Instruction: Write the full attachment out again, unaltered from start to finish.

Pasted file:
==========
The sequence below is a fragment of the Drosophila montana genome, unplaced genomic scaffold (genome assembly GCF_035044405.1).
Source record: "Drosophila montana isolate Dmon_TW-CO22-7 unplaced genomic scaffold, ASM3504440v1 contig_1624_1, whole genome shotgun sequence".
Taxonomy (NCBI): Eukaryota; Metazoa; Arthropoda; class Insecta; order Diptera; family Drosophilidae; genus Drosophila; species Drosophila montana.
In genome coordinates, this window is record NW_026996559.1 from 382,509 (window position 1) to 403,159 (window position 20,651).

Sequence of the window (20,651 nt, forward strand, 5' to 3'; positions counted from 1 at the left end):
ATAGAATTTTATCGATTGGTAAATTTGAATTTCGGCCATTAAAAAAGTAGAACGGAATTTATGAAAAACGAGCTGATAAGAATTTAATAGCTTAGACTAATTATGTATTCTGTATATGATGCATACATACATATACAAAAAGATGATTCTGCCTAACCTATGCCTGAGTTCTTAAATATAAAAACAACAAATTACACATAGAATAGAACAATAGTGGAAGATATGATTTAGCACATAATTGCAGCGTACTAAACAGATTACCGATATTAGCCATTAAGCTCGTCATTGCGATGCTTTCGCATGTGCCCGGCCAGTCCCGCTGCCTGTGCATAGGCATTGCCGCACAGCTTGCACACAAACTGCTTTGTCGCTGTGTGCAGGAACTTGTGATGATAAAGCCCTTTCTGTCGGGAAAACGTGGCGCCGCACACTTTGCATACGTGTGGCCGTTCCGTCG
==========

The sequence below is a fragment of the Drosophila montana genome, unplaced genomic scaffold (genome assembly GCF_035044405.1).
Source record: "Drosophila montana isolate Dmon_TW-CO22-7 unplaced genomic scaffold, ASM3504440v1 contig_1624_1, whole genome shotgun sequence".
Taxonomy (NCBI): Eukaryota; Metazoa; Arthropoda; class Insecta; order Diptera; family Drosophilidae; genus Drosophila; species Drosophila montana.
In genome coordinates, this window is record NW_026996559.1 from 382,509 (window position 1) to 403,159 (window position 20,651).

Sequence of the window (20,651 nt, forward strand, 5' to 3'; positions counted from 1 at the left end):
ATAGAATTTTATCGATTGGTAAATTTGAATTTCGGCCATTAAAAAAGTAGAACGGAATTTATGAAAAACGAGCTGATAAGAATTTAATAGCTTAGACTAATTATGTATTCTGTATATGATGCATACATACATATACAAAAAGATGATTCTGCCTAACCTATGCCTGAGTTCTTAAATATAAAAACAACAAATTACACATAGAATAGAACAATAGTGGAAGATATGATTTAGCACATAATTGCAGCGTACTAAACAGATTACCGATATTAGCCATTAAGCTCGTCATTGCGATGCTTTCGCATGTGCCCGGCCAGTCCCGCTGCCTGTGCATAGGCATTGCCGCACAGCTTGCACACAAACTGCTTTGTCGCTGTGTGCAGGAACTTGTGATGATAAAGCCCTTTCTGTCGGGAAAACGTGGCGCCGCACACTTTGCATACGTGTGGCCGTTCCGTCG